Your Future Depends on It
For the past seven years, skilled and knowledgeable maintenance and reliability employees have been getting harder and harder to find. Coming during the strongest economy in decades and the lowest unemployment rate in the U.S. in nearly 30 years, the shortages have reached a critical point in almost every industrialized part of America. As the Baby Boomers begin retiring in the next few years, where will there replacements come from? How will we maintain the high levels of equipment and process reliability that our plants and facilities demand?
The military is not turning out as many technically qualified people into the labor market as they did through the 1980s. Vocational and technical schools have been hit with funding cuts and declining student interest. Technically qualified teachers are even harder to find now than in the peak of technical training in the 1970s and early 80s. On top of all this, many companies have cut back on their technical training efforts. We face a real challenge.
The skilled employee trends and challenges facing business and industry are presented in the 1997 Hudson Institute publication Workforce 2020. (See the Maintenance Technology magazine article “Workforce 2020: The Future of Maintenance and Reliability” from September 1997.) In their research, the Hudson Institute points to the shrinking labor force caused by slow population growth and the retirement of the baby boomers. But many of the baby boomers could work well past the traditional ages of retirement for financial reasons or because they enjoy their professions. Employers would be wise to find ways to retain their high levels of experience and transfer their knowledge to younger workers.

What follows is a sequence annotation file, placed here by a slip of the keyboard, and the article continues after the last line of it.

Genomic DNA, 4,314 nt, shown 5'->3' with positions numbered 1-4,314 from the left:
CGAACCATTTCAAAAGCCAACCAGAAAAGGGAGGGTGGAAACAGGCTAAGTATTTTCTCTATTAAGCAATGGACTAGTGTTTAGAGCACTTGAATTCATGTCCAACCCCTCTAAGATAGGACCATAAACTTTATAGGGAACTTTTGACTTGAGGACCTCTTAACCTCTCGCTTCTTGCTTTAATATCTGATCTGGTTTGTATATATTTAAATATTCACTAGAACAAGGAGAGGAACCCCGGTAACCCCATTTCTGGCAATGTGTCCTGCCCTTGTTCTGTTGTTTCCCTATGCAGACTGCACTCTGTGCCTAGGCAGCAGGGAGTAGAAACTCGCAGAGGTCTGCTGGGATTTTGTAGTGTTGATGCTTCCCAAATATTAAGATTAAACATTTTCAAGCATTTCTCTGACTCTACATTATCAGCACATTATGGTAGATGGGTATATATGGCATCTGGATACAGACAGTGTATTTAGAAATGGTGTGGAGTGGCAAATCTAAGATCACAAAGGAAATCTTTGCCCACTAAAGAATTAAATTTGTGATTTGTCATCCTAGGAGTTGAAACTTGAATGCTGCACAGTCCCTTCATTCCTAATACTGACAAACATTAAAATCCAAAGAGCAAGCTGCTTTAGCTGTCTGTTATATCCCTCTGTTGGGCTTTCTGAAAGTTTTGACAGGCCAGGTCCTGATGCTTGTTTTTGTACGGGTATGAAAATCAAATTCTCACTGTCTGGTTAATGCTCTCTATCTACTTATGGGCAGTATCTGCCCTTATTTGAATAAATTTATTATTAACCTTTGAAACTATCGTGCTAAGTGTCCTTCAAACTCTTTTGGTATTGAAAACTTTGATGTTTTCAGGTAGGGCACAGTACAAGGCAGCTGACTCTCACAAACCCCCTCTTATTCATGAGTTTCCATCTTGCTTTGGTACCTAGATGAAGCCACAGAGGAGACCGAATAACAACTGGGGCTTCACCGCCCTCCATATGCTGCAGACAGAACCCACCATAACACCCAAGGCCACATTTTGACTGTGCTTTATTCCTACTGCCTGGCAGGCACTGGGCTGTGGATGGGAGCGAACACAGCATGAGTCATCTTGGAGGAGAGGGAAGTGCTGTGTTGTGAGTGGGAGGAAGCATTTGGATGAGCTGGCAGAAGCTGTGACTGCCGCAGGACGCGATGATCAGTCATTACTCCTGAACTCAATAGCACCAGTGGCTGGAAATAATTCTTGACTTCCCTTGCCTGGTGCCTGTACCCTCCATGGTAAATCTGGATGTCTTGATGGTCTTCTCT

One answer may be focusing our attention on current non-maintenance employees as the maintenance mechanics and reliability technicians of the future. They know the company. They know the equipment and processes. They are proven performers. But some fundamental changes must occur to tap and further develop this potential pool of talent.